February 15, 2021 - By John Schoettler, Amazon
Amazon has unveiled a proposed design for the second phase of its Arlington, Virginia headquarters. In this column, John Schoettler, Vice President of Amazon's Global Real Estate and Facilities team, offers highlights of the plan, which blends architectural and ecological elements for the new PenPlace to meet LEED Platinum certification, run all-electric central heating and cooling systems on 100% renewable energy, and align with Amazon's Climate Pledge to be net-zero carbon by 2040 and advance Arlington and Amazon’s shared commitment to be leaders in the fight against climate change.
February 8, 2021 - By Better Buildings, U.S. Department of Energy
LBA Realty (LBA, a full-service real estate investment and management company with a diverse portfolio of industrial and office properties in major markets throughout the United States, needed to implement an actionable climate risk assessment process to address concerns at a property-specific level. This column from Better Buildings shows how a new process was created to identify, validate, and mitigate confirmed climate risk factors during the acquisition process.
GHG Emissions - February 3, 2021 - By Larissa Koehler, EDF
Despite the historic difficulty of 2020, there were some climate and air quality bright spots. For example, the march toward zero-emission trucks and busses is on. In this column, Larissa Koehler of EDF explains why we should increase our ambition in 2021.
January 29, 2021 - By Chris Hensley, Encycle
Due to the COVID-19 pandemic, many U.S. businesses operating from commercial buildings experienced either a shutdown or a substantial reduction in facility usage in 2021. This column from Chris Hensley at Encycle explores energy usage and control decisions companies are making as they recalibrate their buildings' HVAC operational requirements.
Energy Efficiency - January 25, 2021 - By Tanya March, Envizi
Following up on Envizi's webinar, "Optimizing the Low Carbon Pathway," this column from Tanya March, SVP North America, continues the discussion with key considerations to understand creative financing options in order to make best practices a reality.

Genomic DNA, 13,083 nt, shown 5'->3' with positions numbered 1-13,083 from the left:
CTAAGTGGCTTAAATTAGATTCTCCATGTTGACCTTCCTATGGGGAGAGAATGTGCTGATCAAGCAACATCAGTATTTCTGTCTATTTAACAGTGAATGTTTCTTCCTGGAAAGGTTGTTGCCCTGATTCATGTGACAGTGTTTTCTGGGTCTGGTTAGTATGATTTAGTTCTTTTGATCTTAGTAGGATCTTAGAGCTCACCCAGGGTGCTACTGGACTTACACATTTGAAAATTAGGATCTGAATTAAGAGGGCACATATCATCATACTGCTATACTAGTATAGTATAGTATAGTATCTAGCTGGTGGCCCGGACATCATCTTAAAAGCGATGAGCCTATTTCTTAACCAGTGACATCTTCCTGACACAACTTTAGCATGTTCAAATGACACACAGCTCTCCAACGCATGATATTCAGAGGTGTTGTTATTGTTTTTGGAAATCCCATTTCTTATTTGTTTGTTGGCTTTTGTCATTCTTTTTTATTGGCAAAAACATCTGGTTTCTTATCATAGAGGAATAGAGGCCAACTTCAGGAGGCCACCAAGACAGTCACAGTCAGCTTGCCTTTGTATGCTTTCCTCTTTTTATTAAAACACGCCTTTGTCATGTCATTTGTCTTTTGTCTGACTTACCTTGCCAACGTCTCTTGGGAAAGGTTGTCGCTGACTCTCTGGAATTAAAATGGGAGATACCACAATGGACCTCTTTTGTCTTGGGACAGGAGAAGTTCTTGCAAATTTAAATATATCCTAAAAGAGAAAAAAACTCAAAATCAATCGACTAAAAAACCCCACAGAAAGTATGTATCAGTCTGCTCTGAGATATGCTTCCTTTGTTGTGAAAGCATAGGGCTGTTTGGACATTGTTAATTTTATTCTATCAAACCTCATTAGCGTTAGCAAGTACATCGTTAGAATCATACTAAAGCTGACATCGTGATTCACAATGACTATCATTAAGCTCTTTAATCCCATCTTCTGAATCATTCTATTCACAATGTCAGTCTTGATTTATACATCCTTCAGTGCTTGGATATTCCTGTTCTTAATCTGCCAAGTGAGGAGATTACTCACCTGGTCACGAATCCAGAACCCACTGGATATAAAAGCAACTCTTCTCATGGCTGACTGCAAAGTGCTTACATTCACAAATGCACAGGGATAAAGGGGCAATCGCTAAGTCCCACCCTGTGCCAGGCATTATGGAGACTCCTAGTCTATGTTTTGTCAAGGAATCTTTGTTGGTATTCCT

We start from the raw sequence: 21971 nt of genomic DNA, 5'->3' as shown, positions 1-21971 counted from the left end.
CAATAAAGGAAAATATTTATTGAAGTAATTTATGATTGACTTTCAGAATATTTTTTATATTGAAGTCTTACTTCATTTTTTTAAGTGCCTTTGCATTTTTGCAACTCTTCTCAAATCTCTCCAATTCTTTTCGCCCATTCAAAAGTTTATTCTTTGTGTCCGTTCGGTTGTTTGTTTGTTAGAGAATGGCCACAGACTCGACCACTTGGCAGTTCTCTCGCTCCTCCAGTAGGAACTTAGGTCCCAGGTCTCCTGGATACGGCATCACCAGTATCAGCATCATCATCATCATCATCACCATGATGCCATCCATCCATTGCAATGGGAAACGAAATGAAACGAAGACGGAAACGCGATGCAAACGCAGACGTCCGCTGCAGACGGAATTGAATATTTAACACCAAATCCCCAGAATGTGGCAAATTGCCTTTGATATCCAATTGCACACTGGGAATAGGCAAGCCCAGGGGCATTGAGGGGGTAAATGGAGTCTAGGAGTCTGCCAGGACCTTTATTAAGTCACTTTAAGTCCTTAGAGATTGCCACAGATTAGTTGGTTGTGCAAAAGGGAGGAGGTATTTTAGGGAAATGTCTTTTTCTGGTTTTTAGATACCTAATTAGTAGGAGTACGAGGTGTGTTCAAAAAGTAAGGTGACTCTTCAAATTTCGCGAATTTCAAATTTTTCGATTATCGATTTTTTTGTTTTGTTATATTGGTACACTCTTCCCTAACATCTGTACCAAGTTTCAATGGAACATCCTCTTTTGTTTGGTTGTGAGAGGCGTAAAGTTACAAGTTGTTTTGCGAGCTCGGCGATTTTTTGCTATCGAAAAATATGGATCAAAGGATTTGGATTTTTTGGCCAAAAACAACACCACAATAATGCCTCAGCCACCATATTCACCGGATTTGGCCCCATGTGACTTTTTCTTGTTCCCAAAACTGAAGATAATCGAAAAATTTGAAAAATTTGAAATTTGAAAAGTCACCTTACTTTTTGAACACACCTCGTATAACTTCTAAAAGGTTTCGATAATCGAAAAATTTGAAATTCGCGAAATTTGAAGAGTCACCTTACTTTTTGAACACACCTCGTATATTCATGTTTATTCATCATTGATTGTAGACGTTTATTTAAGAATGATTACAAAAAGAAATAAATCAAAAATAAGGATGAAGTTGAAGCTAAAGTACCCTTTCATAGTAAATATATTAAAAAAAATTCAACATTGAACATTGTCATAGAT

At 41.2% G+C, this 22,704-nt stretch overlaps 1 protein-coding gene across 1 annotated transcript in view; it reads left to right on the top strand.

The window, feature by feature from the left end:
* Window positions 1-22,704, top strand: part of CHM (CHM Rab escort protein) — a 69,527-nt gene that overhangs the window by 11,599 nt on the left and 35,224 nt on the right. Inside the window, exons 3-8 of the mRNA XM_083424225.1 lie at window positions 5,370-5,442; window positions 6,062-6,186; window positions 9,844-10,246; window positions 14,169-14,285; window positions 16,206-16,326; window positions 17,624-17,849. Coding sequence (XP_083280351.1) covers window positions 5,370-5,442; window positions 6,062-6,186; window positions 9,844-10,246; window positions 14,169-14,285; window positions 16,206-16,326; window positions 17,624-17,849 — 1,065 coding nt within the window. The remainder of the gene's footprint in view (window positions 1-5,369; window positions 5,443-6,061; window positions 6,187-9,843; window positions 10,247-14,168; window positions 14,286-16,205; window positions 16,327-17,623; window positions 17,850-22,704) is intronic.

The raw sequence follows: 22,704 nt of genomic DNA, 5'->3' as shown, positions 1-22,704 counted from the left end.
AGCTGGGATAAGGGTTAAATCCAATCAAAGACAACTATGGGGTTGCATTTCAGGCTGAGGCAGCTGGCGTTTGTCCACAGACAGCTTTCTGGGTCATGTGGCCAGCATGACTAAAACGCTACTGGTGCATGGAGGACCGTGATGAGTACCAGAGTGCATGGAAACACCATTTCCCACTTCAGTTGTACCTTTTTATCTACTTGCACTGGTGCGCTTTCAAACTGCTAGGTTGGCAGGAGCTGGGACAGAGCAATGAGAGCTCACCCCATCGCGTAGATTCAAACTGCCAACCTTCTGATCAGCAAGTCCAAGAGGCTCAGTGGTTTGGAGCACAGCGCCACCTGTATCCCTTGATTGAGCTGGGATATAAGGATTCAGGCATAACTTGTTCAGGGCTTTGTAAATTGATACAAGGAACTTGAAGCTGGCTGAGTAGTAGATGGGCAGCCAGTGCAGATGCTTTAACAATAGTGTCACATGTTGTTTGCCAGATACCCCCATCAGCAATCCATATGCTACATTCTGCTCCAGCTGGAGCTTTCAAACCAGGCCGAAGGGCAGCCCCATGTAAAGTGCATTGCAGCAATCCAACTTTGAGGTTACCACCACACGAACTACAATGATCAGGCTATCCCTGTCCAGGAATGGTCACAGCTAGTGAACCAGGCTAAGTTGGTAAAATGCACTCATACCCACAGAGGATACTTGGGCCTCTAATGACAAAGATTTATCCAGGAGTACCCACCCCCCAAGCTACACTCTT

Sourcing Renewables - January 20, 2021 - By Ceres
The decision by Massachusetts Gov. Charlie Baker to veto landmark climate legislation is extremely disappointing and a step in the wrong direction for Massachusetts’ ability to mitigate the impacts of the climate crisis, according to this column from Ceres. The organization is calling on state legislators to reintroduce this legislation immediately, noting that the Commonwealth cannot afford to delay the transition to a net-zero emissions future that is already underway.
Energy Efficiency - January 15, 2021 - By Better Buildings, U.S. Department of Energy
The Western Maryland Railway Station in Cumberland, Maryland, built in 1913, went through various transformations before its current use for offices, a museum, and retail shops. This column from Better Buildings shows how a comprehensive building upgrade resulted in a 21 percent annual energy savings.
Regulation - January 6, 2021 - By Caitlin Marquis, AEE
The year 2020 was certainly one for the history books, and for many of us, the cycle of bad news throwing wrenches into our lives and our livelihoods could not have ended soon enough. In terms of energy policy, however, the year brought some good along with the bad. In this column, Caitlin Marquis of AEE reflects on the trends that dominated energy policy in 2020 and will be shaping the debate for the year ahead.
December 16, 2020 - By Tanya March, Envizi
A recent Smart Energy Decisions webinar, “Optimizing the Pathway to Low-Carbon”, sponsored by Envizi, Edison Energy, and Redaptive, explored best practices for achieving Greenhouse Gas (GHG) reduction targets. This column from Tanya March of Envizi walks through the process of understanding which renewable energy options are best suited to your business and summarizes questions posed by attendees during the webinar.
December 11, 2020 - By Audi Banny, IMT
Real estate in the U.S. and around the world is experiencing an astronomical disruption that will reshape the future of buildings, how they are built, operated, and occupied for the foreseeable future. In this column, Audi Banny of the Institute for Market Transformation (IMT) explains why traditional leases aren’t working, and why green, high-performance leases are becoming the new standard.